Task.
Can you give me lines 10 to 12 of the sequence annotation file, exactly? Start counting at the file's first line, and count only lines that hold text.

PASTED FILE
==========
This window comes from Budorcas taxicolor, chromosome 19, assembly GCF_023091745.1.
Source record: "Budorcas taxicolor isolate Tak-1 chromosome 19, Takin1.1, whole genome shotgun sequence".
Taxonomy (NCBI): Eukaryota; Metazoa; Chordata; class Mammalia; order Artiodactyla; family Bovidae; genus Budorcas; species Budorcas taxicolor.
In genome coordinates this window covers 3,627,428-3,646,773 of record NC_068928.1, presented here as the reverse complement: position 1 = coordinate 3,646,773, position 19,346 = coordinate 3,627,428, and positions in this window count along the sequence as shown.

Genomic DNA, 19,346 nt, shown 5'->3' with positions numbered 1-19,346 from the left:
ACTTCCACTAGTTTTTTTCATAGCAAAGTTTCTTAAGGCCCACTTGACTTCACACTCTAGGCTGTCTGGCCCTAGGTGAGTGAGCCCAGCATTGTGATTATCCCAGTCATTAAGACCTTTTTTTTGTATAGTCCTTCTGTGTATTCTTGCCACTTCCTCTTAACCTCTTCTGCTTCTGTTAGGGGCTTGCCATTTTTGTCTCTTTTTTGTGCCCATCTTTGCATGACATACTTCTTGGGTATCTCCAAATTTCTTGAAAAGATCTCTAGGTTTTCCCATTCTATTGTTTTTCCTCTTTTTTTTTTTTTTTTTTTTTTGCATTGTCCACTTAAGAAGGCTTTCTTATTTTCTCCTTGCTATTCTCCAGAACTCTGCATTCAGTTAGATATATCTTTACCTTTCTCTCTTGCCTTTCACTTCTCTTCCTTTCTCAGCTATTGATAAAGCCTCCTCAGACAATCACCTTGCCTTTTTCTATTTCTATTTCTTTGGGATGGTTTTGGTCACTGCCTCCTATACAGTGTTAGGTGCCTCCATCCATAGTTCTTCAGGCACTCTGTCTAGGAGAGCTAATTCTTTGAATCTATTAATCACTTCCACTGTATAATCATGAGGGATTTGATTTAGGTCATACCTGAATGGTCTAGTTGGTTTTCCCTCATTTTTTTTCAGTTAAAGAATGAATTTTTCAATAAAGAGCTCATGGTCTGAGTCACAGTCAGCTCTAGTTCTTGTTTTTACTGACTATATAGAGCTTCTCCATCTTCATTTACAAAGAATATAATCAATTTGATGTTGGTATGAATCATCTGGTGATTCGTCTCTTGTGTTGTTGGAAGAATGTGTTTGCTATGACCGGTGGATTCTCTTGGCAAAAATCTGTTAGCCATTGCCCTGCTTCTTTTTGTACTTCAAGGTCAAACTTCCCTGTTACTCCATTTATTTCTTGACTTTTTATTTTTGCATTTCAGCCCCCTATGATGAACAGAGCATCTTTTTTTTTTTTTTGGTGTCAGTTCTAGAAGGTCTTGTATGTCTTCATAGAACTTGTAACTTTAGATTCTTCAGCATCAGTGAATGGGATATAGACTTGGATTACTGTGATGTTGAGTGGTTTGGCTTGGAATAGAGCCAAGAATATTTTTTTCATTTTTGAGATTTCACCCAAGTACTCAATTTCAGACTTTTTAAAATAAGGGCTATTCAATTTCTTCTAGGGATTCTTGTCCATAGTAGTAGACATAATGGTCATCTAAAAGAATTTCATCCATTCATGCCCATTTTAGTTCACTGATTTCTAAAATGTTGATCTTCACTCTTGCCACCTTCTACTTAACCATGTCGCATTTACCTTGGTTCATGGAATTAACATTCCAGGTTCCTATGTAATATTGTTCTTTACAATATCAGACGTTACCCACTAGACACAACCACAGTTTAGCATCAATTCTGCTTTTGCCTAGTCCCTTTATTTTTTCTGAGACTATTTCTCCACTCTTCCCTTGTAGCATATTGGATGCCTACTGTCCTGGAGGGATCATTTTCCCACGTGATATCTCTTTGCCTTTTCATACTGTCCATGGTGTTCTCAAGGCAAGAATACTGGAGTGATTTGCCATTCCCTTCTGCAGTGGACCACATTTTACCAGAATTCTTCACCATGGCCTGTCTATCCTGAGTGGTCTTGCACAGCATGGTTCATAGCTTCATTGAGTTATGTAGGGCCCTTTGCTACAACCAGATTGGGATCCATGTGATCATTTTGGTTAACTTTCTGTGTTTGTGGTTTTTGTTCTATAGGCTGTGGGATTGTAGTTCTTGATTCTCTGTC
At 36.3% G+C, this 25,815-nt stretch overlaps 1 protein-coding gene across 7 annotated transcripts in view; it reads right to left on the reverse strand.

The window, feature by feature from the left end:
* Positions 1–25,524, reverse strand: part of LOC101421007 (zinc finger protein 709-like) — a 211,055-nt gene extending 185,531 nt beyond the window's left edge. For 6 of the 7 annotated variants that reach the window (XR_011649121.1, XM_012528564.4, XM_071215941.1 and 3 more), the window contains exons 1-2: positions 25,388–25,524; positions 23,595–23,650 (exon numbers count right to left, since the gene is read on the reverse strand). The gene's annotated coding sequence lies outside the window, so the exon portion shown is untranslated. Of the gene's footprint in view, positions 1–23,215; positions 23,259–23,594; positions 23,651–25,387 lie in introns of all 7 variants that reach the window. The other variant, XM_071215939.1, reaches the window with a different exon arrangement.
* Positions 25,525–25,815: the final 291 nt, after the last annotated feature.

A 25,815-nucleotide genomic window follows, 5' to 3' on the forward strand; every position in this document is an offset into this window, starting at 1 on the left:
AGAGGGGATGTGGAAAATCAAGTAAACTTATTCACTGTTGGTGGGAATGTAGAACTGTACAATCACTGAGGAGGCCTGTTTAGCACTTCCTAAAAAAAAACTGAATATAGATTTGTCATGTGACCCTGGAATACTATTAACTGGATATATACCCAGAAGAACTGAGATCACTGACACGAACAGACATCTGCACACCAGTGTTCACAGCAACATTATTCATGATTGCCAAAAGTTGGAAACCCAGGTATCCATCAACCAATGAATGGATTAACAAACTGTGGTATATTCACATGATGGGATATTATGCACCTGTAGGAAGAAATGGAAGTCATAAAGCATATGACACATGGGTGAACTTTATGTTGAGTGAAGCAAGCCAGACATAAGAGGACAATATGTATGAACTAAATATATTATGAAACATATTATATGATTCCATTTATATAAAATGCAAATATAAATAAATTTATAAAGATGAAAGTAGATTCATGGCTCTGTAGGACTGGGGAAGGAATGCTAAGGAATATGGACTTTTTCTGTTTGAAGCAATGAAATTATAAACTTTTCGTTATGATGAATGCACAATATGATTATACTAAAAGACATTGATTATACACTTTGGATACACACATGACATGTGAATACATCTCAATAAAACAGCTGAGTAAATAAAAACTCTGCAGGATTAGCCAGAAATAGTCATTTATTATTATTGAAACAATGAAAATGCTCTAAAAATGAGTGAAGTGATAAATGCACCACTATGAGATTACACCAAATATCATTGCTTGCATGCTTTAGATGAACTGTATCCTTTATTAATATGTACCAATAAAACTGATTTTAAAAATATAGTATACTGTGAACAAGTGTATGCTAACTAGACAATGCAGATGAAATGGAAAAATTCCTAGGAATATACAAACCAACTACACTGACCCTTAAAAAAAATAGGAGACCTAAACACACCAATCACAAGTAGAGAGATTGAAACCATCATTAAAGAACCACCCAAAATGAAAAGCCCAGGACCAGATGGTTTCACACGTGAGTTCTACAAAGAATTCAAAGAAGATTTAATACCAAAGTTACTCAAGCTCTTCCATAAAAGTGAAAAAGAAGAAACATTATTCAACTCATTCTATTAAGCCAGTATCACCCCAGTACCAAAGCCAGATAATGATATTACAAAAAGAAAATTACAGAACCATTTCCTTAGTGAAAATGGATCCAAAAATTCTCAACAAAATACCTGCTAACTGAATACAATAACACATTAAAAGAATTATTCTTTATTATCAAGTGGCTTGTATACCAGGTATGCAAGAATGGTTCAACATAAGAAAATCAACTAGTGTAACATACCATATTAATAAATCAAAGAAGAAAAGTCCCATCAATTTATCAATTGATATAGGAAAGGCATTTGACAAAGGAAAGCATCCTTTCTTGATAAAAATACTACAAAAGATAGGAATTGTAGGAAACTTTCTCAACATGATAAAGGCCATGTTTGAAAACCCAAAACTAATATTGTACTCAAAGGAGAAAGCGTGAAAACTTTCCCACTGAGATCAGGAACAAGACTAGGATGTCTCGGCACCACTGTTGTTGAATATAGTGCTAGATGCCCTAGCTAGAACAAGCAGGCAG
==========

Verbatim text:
* Positions 25,525–25,815: the final 291 nt, after the last annotated feature.

A 25,815-nucleotide genomic window follows, 5' to 3' on the forward strand; every position in this document is an offset into this window, starting at 1 on the left:
AGAGGGGATGTGGAAAATCAAGTAAACTTATTCACTGTTGGTGGGAATGTAGAACTGTACAATCACTGAGGAGGCCTGTTTAGCACTTCCTAAAAAAAAACTGAATATAGATTTGTCATGTGACCCTGGAATACTATTAACTGGATATATACCCAGAAGAACTGAGATCACTGACACGAACAGACATCTGCACACCAGTGTTCACAGCAACATTATTCATGATTGCCAAAAGTTGGAAACCCAGGTATCCATCAACCAATGAATGGATTAACAAACTGTGGTATATTCACATGATGGGATATTATGCACCTGTAGGAAGAAATGGAAGTCATAAAGCATATGACACATGGGTGAACTTTATGTTGAGTGAAGCAAGCCAGACATAAGAGGACAATATGTATGAACTAAATATATTATGAAACATATTATATGATTCCATTTATATAAAATGCAAATATAAATAAATTTATAAAGATGAAAGTAGATTCATGGCTCTGTAGGACTGGGGAAGGAATGCTAAGGAATATGGACTTTTTCTGTTTGAAGCAATGAAATTATAAACTTTTCGTTATGATGAATGCACAATATGATTATACTAAAAGACATTGATTATACACTTTGGATACACACATGACATGTGAATACATCTCAATAAAACAGCTGAGTAAATAAAAACTCTGCAGGATTAGCCAGAAATAGTCATTTATTATTATTGAAACAATGAAAATGCTCTAAAAATGAGTGAAGTGATAAATGCACCACTATGAGATTACACCAAATATCATTGCTTGCATGCTTTAGATGAACTGTATCCTTTATTAATATGTACCAATAAAACTGATTTTAAAAATATAGTATACTGTGAACAAGTGTATGCTAACTAGACAATGCAGATGAAATGGAAAAATTCCTAGGAATATACAAACCAACTACACTGACCCTTAAAAAAAATAGGAGACCTAAACACACCAATCACAAGTAGAGAGATTGAAACCATCATTAAAGAACCACCCAAAATGAAAAGCCCAGGACCAGATGGTTTCACACGTGAGTTCTACAAAGAATTCAAAGAAGATTTAATACCAAAGTTACTCAAGCTCTTCCATAAAAGTGAAAAAGAAGAAACATTATTCAACTCATTCTATTAAGCCAGTATCACCCCAGTACCAAAGCCAGATAATGATATTACAAAAAGAAAATTACAGAACCATTTCCTTAGTGAAAATGGATCCAAAAATTCTCAACAAAATACCTGCTAACTGAATACAATAACACATTAAAAGAATTATTCTTTATTATCAAGTGGCTTGTATACCAGGTATGCAAGAATGGTTCAACATAAGAAAATCAACTAGTGTAACATACCATATTAATAAATCAAAGAAGAAAAGTCCCATCAATTTATCAATTGATATAGGAAAGGCATTTGACAAAGGAAAGCATCCTTTCTTGATAAAAATACTACAAAAGATAGGAATTGTAGGAAACTTTCTCAACATGATAAAGGCCATGTTTGAAAACCCAAAACTAATATTGTACTCAAAGGAGAAAGCGTGAAAACTTTCCCACTGAGATCAGGAACAAGACTAGGATGTCTCGGCACCACTGTTGTTGAATATAGTGCTAGATGCCCTAGCTAGAACAAGCAGGCAG